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On an optimized, budget-friendly dietary scheme


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I've been tinkering with cronometer and I simulated a vegetarian daily plan with the following targets:

  • Healthy, at least 70% plant-based
  • No supplements needed but ergocalciferol
  • as unexpensive as possible
  • Ω6/Ω3 ratio as low as possible
  • As little food cooking as possible

CR is not a priority because that would entail supplementation. By supplementation we can do just almost everything and of course vegan, which is going to be a successive scheme.


It also depends on our daily needs, but the costs can be normalized to a benchmark, for example 2000 kCals.


I came out with the following scheme, which is just about what I eat. Monetary value= 7 US$


The 'kefir' item is strained, home-made organic kefir, which gives the best quality bang for the buck as far as proteins go+K2

Swiss cheese is needed to reach the B12 RDA


Any tips, suggestions, comments are welcome, it would be fun to compare proposals. Monetary value must be less than 10 US$





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I found that I can go as low as 6 US$ if I eliminate 300 grams of fruit and add 4 tablespoons of cooked black beans and 10 grams of mushrooms

This variation also lowers calories to 2000


It takes some satiety away from the day meal though


Such a scheme, no supplements but D3, would cost about 180 US$ a month, supplementation cost not included, about 10 US$ a month I reckon or less


It sure can be optimized further, if we add supplements, the cost of supplementation should be added

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Considering b12 supplements cost less than a penny a day (OK to take once a week)(https://www.walmart.com/ip/Spring-Valley-Natural-Timed-Release-Vitamin-B12-Tablets-1000mcg-60-count/22027160 ) I'd lose the cheese (and the IGF1 spike and saturated fat that comes with it). I'd probably also replace the bread with a variety of whole grains instead. For immune system support you want daily cruciferous, alliums, and mushrooms. I'd change those nuts to mixed nuts and walnuts. For cost optimization I would add orange/purple sweet potatoes ($2 for 5 lbs) and possibly black rice. A wide variety of beans is also essential, they are easier to cook up than most people think, can be done once a week, and cost next to nothing (pennies per serving). I would also add raw beets which are cheap and very nutrient dense.


Cronometer doesn't assess phytonutrients, to really optimize your diet you want to maximize phenols. I just discovered: http://phenol-explorer.eu/foods

Which may help, you can download their full data set.


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Gordo, there are mushrooms in the scheme, and beans, plus you can eat the orange's peel, rich in hesperidin, plus more polyphenols can be added, I really listened to your suggestions, cabbages are cruciferous and you can add allium, chili, whatever. The bread I used (pumpernickel) is organic and whole grain and very close to whole grain seeds. It is very unexpensive and nourishing. Red potatoes here far more expensive (2-3 times) compared to the prices you cite and not always available. Organic beans here are pretty expensive, although how you say, you can cook them once a week. 100 grams of cooked and drained black beans costs 0.6 US$ here, the cheaper I found. I included 107 grams of them, 10 tbs, and other varities can be used. I increased the mushrooms. I included walnuts and increased sunflowers since they are cheap. I doubled chocolate for zinc.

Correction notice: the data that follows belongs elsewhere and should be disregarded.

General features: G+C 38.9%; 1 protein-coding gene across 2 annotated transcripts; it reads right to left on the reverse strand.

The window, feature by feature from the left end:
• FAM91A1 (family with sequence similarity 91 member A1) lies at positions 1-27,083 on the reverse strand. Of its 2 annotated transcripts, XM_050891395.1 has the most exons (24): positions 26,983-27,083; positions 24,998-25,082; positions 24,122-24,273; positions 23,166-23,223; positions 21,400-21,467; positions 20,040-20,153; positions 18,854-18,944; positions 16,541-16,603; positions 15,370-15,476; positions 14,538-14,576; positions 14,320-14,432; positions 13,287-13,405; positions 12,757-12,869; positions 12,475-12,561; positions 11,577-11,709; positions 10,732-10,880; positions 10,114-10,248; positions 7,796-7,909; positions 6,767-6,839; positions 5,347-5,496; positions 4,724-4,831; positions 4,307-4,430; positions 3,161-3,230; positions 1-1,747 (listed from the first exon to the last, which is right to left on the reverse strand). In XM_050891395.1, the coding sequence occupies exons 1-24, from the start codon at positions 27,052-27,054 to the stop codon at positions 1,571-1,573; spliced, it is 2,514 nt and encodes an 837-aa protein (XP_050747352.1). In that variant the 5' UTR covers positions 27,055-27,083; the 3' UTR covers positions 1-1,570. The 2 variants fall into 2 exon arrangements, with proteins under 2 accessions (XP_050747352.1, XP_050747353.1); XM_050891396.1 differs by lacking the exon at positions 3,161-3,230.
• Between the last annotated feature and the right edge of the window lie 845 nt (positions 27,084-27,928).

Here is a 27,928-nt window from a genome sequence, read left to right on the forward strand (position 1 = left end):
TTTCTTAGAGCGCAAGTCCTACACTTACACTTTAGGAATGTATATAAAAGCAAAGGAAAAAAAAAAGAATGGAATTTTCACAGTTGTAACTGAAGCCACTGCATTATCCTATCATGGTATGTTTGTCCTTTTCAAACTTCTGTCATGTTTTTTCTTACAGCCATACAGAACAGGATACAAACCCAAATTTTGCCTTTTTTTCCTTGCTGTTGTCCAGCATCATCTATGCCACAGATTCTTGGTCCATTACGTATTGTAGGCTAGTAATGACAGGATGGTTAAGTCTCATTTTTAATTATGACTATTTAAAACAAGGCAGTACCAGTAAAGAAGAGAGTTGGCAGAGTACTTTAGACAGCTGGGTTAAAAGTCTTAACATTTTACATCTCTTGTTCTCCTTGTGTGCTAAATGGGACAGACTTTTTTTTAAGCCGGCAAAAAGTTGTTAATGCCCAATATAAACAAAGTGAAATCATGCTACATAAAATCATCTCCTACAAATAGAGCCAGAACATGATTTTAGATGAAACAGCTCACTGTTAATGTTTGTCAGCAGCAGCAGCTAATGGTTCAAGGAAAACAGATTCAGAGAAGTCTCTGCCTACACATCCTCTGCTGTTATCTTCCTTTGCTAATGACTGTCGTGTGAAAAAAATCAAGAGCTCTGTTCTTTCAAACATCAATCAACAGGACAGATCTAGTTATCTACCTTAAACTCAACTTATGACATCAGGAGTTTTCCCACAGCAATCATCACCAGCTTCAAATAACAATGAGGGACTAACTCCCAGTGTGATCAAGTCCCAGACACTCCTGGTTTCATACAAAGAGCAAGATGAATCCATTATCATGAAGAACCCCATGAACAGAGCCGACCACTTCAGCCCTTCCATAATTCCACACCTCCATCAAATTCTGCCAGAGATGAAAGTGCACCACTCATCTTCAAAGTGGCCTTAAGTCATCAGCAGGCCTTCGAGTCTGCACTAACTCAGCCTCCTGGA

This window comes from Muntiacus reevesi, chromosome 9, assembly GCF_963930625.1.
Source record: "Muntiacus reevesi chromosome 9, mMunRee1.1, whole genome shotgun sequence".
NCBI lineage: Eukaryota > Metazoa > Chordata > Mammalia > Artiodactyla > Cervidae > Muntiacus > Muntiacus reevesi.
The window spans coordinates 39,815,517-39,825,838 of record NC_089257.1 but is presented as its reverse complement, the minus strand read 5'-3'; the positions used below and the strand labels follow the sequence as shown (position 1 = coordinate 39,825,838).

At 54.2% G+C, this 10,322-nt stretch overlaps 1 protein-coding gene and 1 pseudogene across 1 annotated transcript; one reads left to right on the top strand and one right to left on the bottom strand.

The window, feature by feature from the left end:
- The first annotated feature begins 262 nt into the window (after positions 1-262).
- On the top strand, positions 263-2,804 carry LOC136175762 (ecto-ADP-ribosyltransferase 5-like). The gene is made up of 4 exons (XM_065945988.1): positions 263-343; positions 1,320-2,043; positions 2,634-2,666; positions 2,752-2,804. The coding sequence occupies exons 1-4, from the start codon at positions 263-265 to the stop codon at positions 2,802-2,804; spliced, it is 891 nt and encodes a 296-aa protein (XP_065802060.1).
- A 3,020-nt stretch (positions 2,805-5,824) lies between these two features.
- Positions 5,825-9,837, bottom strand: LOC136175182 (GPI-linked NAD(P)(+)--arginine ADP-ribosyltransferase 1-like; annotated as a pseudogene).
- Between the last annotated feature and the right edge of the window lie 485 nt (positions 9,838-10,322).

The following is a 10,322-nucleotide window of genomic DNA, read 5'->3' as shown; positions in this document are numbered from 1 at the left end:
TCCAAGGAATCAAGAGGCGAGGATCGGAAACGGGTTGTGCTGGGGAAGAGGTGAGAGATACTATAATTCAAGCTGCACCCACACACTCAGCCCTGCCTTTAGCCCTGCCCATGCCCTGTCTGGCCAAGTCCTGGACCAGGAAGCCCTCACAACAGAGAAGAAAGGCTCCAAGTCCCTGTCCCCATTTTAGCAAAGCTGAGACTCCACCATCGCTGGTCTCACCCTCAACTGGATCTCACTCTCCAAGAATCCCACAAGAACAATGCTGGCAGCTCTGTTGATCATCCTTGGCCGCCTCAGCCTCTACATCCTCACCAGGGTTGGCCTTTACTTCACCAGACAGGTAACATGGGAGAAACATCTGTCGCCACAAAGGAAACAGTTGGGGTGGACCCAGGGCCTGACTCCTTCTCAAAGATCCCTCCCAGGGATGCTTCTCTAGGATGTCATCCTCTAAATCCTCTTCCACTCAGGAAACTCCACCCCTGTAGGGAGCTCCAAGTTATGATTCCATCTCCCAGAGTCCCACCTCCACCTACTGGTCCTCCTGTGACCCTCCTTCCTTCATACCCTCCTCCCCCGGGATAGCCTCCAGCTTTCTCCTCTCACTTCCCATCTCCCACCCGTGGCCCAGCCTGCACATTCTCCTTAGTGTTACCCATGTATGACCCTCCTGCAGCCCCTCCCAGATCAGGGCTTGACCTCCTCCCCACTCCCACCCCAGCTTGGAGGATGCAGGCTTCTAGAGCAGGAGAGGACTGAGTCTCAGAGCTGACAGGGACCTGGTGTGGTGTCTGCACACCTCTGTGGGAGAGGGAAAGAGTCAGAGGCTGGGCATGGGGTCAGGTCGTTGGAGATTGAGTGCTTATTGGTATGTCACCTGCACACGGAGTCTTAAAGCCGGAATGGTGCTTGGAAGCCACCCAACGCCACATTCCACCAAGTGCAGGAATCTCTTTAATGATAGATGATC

Total monetary value: 7.6 US$

Main increase in expense is in the spinachs, needed for calcium and other minerals. If kale is found at low prices, then the value may drop to 6.5- 7 us$.

All nutrients are at least 100% RDA but Ergocalciferol and cobalamin.



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This is as low as I could go with a vegan scheme, only supplements needed are B12 and calcium.

this scheme is based upon 160 grams of unexpensive sunflower seeds, ground together with 80 grams of raisins, an exquisite and very dense mix.

The plentiful Ω6 are balanced by 6 tbsp of flaxseed. I can see Michael flinching, but ratio is pretty good, 4 to 1.

I could not go below 2200 calories.

Monetary value: 5.2 US$

Pls note: all my schemes are high in fats. Maybe someone may come out with low-fats, hi carbs schemes.


Very interesting: methionine and leucine, although all foods are plant-based, are pretty high, both at about 200% RDA

Is IGF-1 going to spike? 




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Here is a starch-based, balanced, 2000 kCals vegan scheme. Only supplement theoretically needed is B12.

Monetary value: 6 US$ , hi quality organic cereals mostly. Prices can vary according to places and quantities bought of course.


An interesting remark: Cystein+methionine are not very low after all, as also noticed in previous vegan schemes. If a foolproof (MR+CR) is desired, then probably a targeted approach is needed: (MR+CR) scheme







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